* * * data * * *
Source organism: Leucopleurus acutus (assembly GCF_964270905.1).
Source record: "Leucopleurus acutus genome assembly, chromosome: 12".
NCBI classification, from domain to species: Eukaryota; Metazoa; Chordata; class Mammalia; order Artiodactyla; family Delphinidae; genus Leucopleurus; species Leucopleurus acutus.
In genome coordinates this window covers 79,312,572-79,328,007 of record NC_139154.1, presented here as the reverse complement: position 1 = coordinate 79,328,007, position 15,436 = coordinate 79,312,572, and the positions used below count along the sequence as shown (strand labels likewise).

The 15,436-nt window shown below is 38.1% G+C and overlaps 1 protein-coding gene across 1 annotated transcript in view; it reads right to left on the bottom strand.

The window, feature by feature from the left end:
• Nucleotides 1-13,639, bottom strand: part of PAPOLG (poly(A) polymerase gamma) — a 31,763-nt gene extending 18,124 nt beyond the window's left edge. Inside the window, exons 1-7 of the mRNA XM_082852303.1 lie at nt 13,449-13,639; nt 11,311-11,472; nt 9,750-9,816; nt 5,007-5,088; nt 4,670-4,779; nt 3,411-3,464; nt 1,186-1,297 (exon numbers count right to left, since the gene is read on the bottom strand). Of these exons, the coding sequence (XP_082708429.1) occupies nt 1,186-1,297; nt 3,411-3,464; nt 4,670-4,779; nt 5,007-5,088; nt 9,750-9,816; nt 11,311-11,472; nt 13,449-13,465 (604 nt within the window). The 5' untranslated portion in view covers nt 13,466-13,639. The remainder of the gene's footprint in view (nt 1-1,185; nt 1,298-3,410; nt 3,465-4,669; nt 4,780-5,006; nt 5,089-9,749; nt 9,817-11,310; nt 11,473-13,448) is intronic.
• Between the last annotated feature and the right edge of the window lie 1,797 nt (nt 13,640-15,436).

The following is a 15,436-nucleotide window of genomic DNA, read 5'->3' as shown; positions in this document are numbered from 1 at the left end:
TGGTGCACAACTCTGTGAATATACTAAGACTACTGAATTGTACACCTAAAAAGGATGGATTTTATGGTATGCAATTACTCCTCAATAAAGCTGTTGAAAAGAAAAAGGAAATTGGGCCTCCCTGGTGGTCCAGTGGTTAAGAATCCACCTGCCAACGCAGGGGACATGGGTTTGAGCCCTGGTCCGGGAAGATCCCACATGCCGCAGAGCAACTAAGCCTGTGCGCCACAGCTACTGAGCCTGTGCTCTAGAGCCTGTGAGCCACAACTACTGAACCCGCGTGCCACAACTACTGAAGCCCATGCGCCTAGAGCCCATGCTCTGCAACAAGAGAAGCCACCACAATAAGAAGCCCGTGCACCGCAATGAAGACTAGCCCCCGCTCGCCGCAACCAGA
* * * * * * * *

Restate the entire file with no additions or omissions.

Source organism: Leucopleurus acutus (assembly GCF_964270905.1).
Source record: "Leucopleurus acutus genome assembly, chromosome: 12".
NCBI classification, from domain to species: Eukaryota; Metazoa; Chordata; class Mammalia; order Artiodactyla; family Delphinidae; genus Leucopleurus; species Leucopleurus acutus.
In genome coordinates this window covers 79,312,572-79,328,007 of record NC_139154.1, presented here as the reverse complement: position 1 = coordinate 79,328,007, position 15,436 = coordinate 79,312,572, and the positions used below count along the sequence as shown (strand labels likewise).

The 15,436-nt window shown below is 38.1% G+C and overlaps 1 protein-coding gene across 1 annotated transcript in view; it reads right to left on the bottom strand.

The window, feature by feature from the left end:
• Nucleotides 1-13,639, bottom strand: part of PAPOLG (poly(A) polymerase gamma) — a 31,763-nt gene extending 18,124 nt beyond the window's left edge. Inside the window, exons 1-7 of the mRNA XM_082852303.1 lie at nt 13,449-13,639; nt 11,311-11,472; nt 9,750-9,816; nt 5,007-5,088; nt 4,670-4,779; nt 3,411-3,464; nt 1,186-1,297 (exon numbers count right to left, since the gene is read on the bottom strand). Of these exons, the coding sequence (XP_082708429.1) occupies nt 1,186-1,297; nt 3,411-3,464; nt 4,670-4,779; nt 5,007-5,088; nt 9,750-9,816; nt 11,311-11,472; nt 13,449-13,465 (604 nt within the window). The 5' untranslated portion in view covers nt 13,466-13,639. The remainder of the gene's footprint in view (nt 1-1,185; nt 1,298-3,410; nt 3,465-4,669; nt 4,780-5,006; nt 5,089-9,749; nt 9,817-11,310; nt 11,473-13,448) is intronic.
• Between the last annotated feature and the right edge of the window lie 1,797 nt (nt 13,640-15,436).

The following is a 15,436-nucleotide window of genomic DNA, read 5'->3' as shown; positions in this document are numbered from 1 at the left end:
TGGTGCACAACTCTGTGAATATACTAAGACTACTGAATTGTACACCTAAAAAGGATGGATTTTATGGTATGCAATTACTCCTCAATAAAGCTGTTGAAAAGAAAAAGGAAATTGGGCCTCCCTGGTGGTCCAGTGGTTAAGAATCCACCTGCCAACGCAGGGGACATGGGTTTGAGCCCTGGTCCGGGAAGATCCCACATGCCGCAGAGCAACTAAGCCTGTGCGCCACAGCTACTGAGCCTGTGCTCTAGAGCCTGTGAGCCACAACTACTGAACCCGCGTGCCACAACTACTGAAGCCCATGCGCCTAGAGCCCATGCTCTGCAACAAGAGAAGCCACCACAATAAGAAGCCCGTGCACCGCAATGAAGACTAGCCCCCGCTCGCCGCAACCAGA